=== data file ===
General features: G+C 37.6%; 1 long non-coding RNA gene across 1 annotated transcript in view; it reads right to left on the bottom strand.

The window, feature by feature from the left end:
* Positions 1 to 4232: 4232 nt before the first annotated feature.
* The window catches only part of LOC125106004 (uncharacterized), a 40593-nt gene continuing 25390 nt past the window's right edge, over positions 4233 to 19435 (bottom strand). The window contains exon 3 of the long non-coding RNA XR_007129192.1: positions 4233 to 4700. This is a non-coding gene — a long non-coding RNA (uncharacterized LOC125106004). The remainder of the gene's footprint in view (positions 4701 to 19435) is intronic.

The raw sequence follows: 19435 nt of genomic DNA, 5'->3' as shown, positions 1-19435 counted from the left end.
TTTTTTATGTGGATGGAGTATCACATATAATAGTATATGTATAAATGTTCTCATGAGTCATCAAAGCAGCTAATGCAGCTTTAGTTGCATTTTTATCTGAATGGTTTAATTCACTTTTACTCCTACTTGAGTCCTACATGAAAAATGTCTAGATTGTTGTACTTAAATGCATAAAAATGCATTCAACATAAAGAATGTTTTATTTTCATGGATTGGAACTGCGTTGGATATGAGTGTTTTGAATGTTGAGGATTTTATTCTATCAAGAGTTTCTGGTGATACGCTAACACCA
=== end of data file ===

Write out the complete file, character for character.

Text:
General features: G+C 37.6%; 1 long non-coding RNA gene across 1 annotated transcript in view; it reads right to left on the bottom strand.

The window, feature by feature from the left end:
* Positions 1 to 4232: 4232 nt before the first annotated feature.
* The window catches only part of LOC125106004 (uncharacterized), a 40593-nt gene continuing 25390 nt past the window's right edge, over positions 4233 to 19435 (bottom strand). The window contains exon 3 of the long non-coding RNA XR_007129192.1: positions 4233 to 4700. This is a non-coding gene — a long non-coding RNA (uncharacterized LOC125106004). The remainder of the gene's footprint in view (positions 4701 to 19435) is intronic.

The raw sequence follows: 19435 nt of genomic DNA, 5'->3' as shown, positions 1-19435 counted from the left end.
TTTTTTATGTGGATGGAGTATCACATATAATAGTATATGTATAAATGTTCTCATGAGTCATCAAAGCAGCTAATGCAGCTTTAGTTGCATTTTTATCTGAATGGTTTAATTCACTTTTACTCCTACTTGAGTCCTACATGAAAAATGTCTAGATTGTTGTACTTAAATGCATAAAAATGCATTCAACATAAAGAATGTTTTATTTTCATGGATTGGAACTGCGTTGGATATGAGTGTTTTGAATGTTGAGGATTTTATTCTATCAAGAGTTTCTGGTGATACGCTAACACCA